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A Year of Upheaval in California Retailing

January 11, 1987

January--Vons Grocery management and other investors complete a $750-million leveraged buyout of the company from Household International. Throughout the year, the company launches a new store concept called Pavilion; agrees to buy Pantry Supermarkets, a chain of upscale stores, and announces plans for Tianguis, the first major Latino-oriented chain of a big U.S. food retailer.

February--HRT Industries announces the closing of 32 Zodys discount stores, eliminating 2,400 jobs.

February--Stater Bros., a regional supermarket chain, sets the stage for a bitter, months-long battle for control by suspending and suing its president and chief executive, Jack H. Brown. He regains control in June.

March--Boys Market, a 43-store regional supermarket chain, agrees to a buyout by management and a Los Angeles merchant banking firm. The deal is completed in April.

May--Jurgensen's, a posh, 10-store grocery chain, agrees to a purchase by Old Dominion Financial Corp., but the deal falls through. In November, the company strikes a deal with Yucaipa Capital Corp., a private investment firm.

May--Thrifty Corp., operator of California's largest drugstore chain as well as the Big 5 sporting goods stores, agrees to an $885-million takeover by Pacific Lighting, parent of Southern California Gas.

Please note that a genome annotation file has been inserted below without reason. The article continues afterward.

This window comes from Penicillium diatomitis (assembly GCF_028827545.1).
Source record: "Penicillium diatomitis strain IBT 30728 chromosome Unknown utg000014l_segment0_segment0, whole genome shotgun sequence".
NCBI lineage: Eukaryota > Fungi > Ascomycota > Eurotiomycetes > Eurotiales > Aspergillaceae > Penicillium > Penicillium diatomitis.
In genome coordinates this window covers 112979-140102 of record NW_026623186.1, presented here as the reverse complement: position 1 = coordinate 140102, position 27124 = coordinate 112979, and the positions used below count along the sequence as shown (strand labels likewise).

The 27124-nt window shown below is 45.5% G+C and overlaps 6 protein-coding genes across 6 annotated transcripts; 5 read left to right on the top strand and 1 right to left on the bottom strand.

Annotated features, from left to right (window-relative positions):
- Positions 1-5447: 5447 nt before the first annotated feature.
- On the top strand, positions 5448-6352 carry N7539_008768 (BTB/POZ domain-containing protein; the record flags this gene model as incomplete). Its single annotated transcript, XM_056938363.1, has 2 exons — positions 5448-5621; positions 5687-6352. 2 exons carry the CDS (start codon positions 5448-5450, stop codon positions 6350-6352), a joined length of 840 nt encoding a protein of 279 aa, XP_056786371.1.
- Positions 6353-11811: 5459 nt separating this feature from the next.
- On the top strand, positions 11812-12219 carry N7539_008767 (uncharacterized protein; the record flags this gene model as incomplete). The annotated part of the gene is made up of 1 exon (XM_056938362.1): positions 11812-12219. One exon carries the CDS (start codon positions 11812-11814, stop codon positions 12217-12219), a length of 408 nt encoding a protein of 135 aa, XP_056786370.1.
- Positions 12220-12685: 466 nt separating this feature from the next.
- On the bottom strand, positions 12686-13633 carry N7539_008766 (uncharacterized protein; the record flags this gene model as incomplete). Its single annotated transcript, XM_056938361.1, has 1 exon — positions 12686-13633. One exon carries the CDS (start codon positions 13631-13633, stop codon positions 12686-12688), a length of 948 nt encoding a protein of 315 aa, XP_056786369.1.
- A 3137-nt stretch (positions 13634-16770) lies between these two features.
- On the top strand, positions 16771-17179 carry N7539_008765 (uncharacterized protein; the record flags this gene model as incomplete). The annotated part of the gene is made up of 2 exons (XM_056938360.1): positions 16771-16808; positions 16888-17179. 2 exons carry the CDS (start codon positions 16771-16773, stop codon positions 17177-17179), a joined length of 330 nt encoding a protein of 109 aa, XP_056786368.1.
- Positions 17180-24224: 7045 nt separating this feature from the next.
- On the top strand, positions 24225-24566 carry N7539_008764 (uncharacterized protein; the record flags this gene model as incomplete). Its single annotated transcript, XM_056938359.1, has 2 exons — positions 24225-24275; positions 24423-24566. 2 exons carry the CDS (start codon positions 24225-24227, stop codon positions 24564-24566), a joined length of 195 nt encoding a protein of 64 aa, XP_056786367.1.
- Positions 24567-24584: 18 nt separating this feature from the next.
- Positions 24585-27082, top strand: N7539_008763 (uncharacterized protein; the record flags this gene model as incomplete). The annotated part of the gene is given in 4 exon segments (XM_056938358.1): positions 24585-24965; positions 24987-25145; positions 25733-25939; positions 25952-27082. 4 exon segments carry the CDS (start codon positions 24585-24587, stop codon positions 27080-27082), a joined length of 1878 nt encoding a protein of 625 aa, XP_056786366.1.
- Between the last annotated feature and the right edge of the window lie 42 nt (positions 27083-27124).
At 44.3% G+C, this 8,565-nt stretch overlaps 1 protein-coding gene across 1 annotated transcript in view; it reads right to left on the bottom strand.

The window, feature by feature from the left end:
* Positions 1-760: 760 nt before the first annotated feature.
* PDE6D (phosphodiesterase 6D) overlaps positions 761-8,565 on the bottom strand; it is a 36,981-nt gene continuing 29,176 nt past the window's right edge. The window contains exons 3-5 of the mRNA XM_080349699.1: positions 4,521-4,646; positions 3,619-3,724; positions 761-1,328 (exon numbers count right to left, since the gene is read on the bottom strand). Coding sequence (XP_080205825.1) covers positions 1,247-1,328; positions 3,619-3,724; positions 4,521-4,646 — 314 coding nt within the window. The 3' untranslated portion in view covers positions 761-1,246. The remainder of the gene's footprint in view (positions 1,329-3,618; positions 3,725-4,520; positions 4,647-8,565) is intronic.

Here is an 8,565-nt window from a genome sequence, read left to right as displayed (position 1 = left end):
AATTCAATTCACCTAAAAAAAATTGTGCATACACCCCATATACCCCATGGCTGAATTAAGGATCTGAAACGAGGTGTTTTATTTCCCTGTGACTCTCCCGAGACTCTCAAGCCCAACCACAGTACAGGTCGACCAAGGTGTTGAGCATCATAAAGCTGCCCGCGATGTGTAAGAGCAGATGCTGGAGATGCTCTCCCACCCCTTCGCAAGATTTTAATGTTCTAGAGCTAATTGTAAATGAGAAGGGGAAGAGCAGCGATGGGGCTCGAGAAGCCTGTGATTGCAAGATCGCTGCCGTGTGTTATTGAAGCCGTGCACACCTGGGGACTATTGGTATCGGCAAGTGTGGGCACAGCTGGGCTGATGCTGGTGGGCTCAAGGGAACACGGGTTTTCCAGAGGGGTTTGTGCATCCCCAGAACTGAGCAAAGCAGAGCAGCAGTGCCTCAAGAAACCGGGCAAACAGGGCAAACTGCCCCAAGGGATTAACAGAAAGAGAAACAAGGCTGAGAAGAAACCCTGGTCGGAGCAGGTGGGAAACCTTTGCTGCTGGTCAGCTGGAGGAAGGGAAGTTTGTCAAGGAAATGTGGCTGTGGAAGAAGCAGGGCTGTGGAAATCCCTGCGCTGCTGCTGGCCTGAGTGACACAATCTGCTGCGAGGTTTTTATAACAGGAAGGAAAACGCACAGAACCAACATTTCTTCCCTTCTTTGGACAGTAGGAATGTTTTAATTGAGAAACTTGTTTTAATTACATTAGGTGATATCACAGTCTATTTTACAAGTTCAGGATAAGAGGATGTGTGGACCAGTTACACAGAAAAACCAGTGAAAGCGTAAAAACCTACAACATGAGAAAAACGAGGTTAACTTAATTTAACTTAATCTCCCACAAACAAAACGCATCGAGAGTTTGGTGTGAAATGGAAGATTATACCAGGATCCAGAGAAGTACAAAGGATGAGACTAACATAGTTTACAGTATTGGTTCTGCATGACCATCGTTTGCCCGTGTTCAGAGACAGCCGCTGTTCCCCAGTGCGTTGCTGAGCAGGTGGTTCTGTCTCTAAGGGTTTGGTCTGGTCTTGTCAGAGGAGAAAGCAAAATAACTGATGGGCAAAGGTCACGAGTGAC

June--May Department Stores, parent of May Co. California, launches an effort to buy Associated Dry Goods, parent of J. W. Robinson, for $2.7 billion in stock. After weeks of fighting the takeover on antitrust and other grounds, Associated agrees to the combination in July.

July--After weeks of speculation, Dart Group launches a hostile tender offer for Safeway Stores. At month's end, Safeway agrees to go private in a $4.1-billion buyout by Kohlberg Kravis Roberts, an investment firm.

August--American Stores announces a restructuring in which its Sav-on drugstores would be renamed Sav-on/Osco, with emphasis on the Osco, the company's national drug chain.

September--New York investor Asher B. Edelman makes first of several bids for Lucky Stores. Lucky rebuffs him in favor of a restructuring that includes the closing of its Gemco membership discount department stores, the sale of many store locations to the Target division of Dayton Hudson, a repurchase of shares and the sale or spinoff of some specialty units.

October--May Department Stores completes its acquisition of Associated Dry Goods.

November--For the second time in 2 1/2 years, Carter Hawley Hale Stores, parent of the Broadway and Neiman-Marcus, becomes a target of the Limited, a specialty store company, which joins forces with an Ohio developer, Edward J. DeBartolo Sr. The new bid fails in December, as Los Angeles-based Carter Hawley announces plans to split into two companies--department and specialty stores.

December--Gemco stores are closed, eliminating 14,000 jobs. Lucky Stores wins shareholder approval to reincorporate in Delaware, ensuring that its restructuring can go ahead as planned. Vons caps a mind-boggling year for retailers by announcing a complex plan to merge with a Detroit supermarket company and become publicly held.

DR

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